an old favourite—
(next post, back to routine … looking for sanity in an insane world) (the geniuses above being pretty damned exceptional!)
The wee cutie (?) has her ‘death stare’ down to a fine art—the essence of Quality Assurance is to first make a good product, and then to replicate it as perfectly as you can every time:
wee cutie has it down to a fine art—near perfect, in fact—or someone has been tweaking. Excellent Quality, though.
Put me down as suspicious … I knows me tweaks when I sees ’em—
—but I really can’t be bothered chasing ’em. Let’s just give credit where it’s due (if it is due) and recognise that she has a truly awesome ‘death stare’.
to read from source: CLICK HERE
(the quoted bits are in indented red italics, below)
Published in the Nature journal, their paper describes the ancient painting in a limestone cave on Sulawesi as our oldest known rock art …
The figurative depiction of hunters as therianthropes may also be the oldest evidence for our ability to imagine the existence of supernatural beings.
From the sample image all I can offer is the blogger’s equivalent of the married man’s “Yes Dear”* . But wait, it does get better—
Prehistoric cave art provides some of the most direct insight available into the earliest storytelling.
Storytelling—as fiction, or simple reportage?
Professor Maxime Aubert, Associate Professor Adam Brumm and colleagues used Uranium-series analysis to date a 14ft 9in (4.5m) wide rock art panel as at least 44,000 years old.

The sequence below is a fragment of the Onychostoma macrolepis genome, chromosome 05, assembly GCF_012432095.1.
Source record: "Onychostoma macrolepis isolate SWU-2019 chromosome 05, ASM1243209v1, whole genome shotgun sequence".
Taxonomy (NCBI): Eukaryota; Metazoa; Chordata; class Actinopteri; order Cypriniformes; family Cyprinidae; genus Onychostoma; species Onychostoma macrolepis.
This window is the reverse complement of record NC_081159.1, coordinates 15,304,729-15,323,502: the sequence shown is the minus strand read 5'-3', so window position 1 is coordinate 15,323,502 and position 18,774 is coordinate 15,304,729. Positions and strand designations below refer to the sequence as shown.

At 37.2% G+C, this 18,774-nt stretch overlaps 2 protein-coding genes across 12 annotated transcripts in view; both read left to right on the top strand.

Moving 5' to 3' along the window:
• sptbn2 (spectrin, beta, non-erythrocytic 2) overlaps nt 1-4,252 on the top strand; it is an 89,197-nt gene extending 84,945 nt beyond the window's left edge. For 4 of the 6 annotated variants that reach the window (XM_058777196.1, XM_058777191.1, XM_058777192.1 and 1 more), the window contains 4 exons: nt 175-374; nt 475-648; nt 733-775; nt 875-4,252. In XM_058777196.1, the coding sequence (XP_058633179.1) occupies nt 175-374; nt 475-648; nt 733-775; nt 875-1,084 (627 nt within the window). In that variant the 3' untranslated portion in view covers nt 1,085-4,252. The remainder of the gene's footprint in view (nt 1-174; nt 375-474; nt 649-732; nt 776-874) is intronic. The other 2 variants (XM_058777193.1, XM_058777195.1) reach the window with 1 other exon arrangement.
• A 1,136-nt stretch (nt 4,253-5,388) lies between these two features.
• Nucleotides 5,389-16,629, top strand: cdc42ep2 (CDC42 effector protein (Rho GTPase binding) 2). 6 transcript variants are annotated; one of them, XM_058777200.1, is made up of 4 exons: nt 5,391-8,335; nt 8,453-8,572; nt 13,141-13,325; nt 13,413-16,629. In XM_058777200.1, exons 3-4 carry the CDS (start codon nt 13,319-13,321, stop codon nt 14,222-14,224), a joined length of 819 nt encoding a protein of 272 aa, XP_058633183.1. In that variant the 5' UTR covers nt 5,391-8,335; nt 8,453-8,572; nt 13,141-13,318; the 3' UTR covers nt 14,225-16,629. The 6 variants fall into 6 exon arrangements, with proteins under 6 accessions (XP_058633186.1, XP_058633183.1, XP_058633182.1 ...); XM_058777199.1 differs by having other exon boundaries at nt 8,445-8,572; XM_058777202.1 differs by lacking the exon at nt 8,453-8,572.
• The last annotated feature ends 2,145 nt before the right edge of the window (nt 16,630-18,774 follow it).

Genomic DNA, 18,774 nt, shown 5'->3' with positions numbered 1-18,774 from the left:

Be careful, Prof & Co … one Virginia Steen McIntyre had a promising career destroyed by an indignant Establishment for similar. (Offer theories, yes … but be careful not to rock boats in any way. Brrrr.)
“All of the major components of a highly advanced artistic culture were present in Sulawesi by 44,000 years ago, including figurative art, scenes, and therianthropes.”
So … is the art work here fact or fiction? (Clue: the animal depicted appears a wee bit bigger than the (flying?) human-ish wee imps apparently hunting it.)
AND I USED TO
think that cave art of about ten thousand or so years ago was ancient. Dammit—is nothing sacred?
Requote: “imagine the existence of supernatural beings—”
* It means “If you say so …” (As: who am I to disagree?)
Hey, you~! Have thee a nice shot of a building in New Zealand’s southernmost city:
—taken a wee while ago, before the latest million dollar improvements. And now, one taken recently by moi own ‘umble self, by pure coincidence*
(a) that the earlier photographer too was a genius with an eye for composition, and
(b) that great minds think alike.
Now understand this much (please, or I’d have lived in vain)—
—that most of what you see in the left of these snaps is doomed to demolition. The whole city block is to go under the mallet, to be replaced with an all-singing all-dancing new purpose built City Mall … which will attract the cognoscenti and aficionados and innocent from all over the world; to boost our flagging coffers.
They’ve allowed two hundred million bucks for the project, which by my guesstimation based on track records will be more like two hundred and umpty million plus.
THANK THE GODS
that in a Democracy you get what you deserve, no? And nowI’m off to town to get some more snaps of the doomed block. Don’t wait up …
* Some while ago now
I was struck by two thoughts:
(a) ‘photographs’ these days aren’t so much photographic images as works of art wherein the actual camera-capture serves merely as a foundation;
(b) every church, mosque, temple, cathedral or other shack of worship is a monument for ‘Man’s Inhumanity to Man’ (clichés, I love ’em).
NOW HERE IS A
snap of my own most sacred edifice—
—where, according to legend (and a definitive library book on coffee) the world’s first instant coffee was created.
Coffee is my God, that’s the relevance. Coffee is Real. I can produce you a coffee—there’s no way you can produce me a God. Every coffee house I pass is a temple, every barista a priest—and when I make it, coffee is to die from.
And my photographs aren’t fiddled beyond a wee cropping and sharpening and tiny tweak (sometimes) to the exposure. Now, for a coffee … and revisit Picfair.